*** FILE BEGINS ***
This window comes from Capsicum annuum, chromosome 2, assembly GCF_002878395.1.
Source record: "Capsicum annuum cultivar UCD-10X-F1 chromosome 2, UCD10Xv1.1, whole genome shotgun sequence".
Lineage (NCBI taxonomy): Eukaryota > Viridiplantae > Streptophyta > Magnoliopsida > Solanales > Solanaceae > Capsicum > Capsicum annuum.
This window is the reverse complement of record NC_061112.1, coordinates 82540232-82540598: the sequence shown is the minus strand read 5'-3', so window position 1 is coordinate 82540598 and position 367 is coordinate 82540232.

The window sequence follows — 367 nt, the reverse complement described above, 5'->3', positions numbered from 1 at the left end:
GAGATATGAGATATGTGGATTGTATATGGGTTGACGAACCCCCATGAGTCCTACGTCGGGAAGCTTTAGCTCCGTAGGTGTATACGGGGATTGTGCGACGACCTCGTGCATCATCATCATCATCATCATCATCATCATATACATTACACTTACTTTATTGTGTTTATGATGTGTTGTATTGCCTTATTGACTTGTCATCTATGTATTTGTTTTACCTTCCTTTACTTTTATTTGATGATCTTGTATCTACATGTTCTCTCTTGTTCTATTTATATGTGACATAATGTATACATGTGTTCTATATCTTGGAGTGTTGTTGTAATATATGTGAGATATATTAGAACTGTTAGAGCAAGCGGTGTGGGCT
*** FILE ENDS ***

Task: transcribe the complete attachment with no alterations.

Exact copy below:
This window comes from Capsicum annuum, chromosome 2, assembly GCF_002878395.1.
Source record: "Capsicum annuum cultivar UCD-10X-F1 chromosome 2, UCD10Xv1.1, whole genome shotgun sequence".
Lineage (NCBI taxonomy): Eukaryota > Viridiplantae > Streptophyta > Magnoliopsida > Solanales > Solanaceae > Capsicum > Capsicum annuum.
This window is the reverse complement of record NC_061112.1, coordinates 82540232-82540598: the sequence shown is the minus strand read 5'-3', so window position 1 is coordinate 82540598 and position 367 is coordinate 82540232.

The window sequence follows — 367 nt, the reverse complement described above, 5'->3', positions numbered from 1 at the left end:
GAGATATGAGATATGTGGATTGTATATGGGTTGACGAACCCCCATGAGTCCTACGTCGGGAAGCTTTAGCTCCGTAGGTGTATACGGGGATTGTGCGACGACCTCGTGCATCATCATCATCATCATCATCATCATCATATACATTACACTTACTTTATTGTGTTTATGATGTGTTGTATTGCCTTATTGACTTGTCATCTATGTATTTGTTTTACCTTCCTTTACTTTTATTTGATGATCTTGTATCTACATGTTCTCTCTTGTTCTATTTATATGTGACATAATGTATACATGTGTTCTATATCTTGGAGTGTTGTTGTAATATATGTGAGATATATTAGAACTGTTAGAGCAAGCGGTGTGGGCT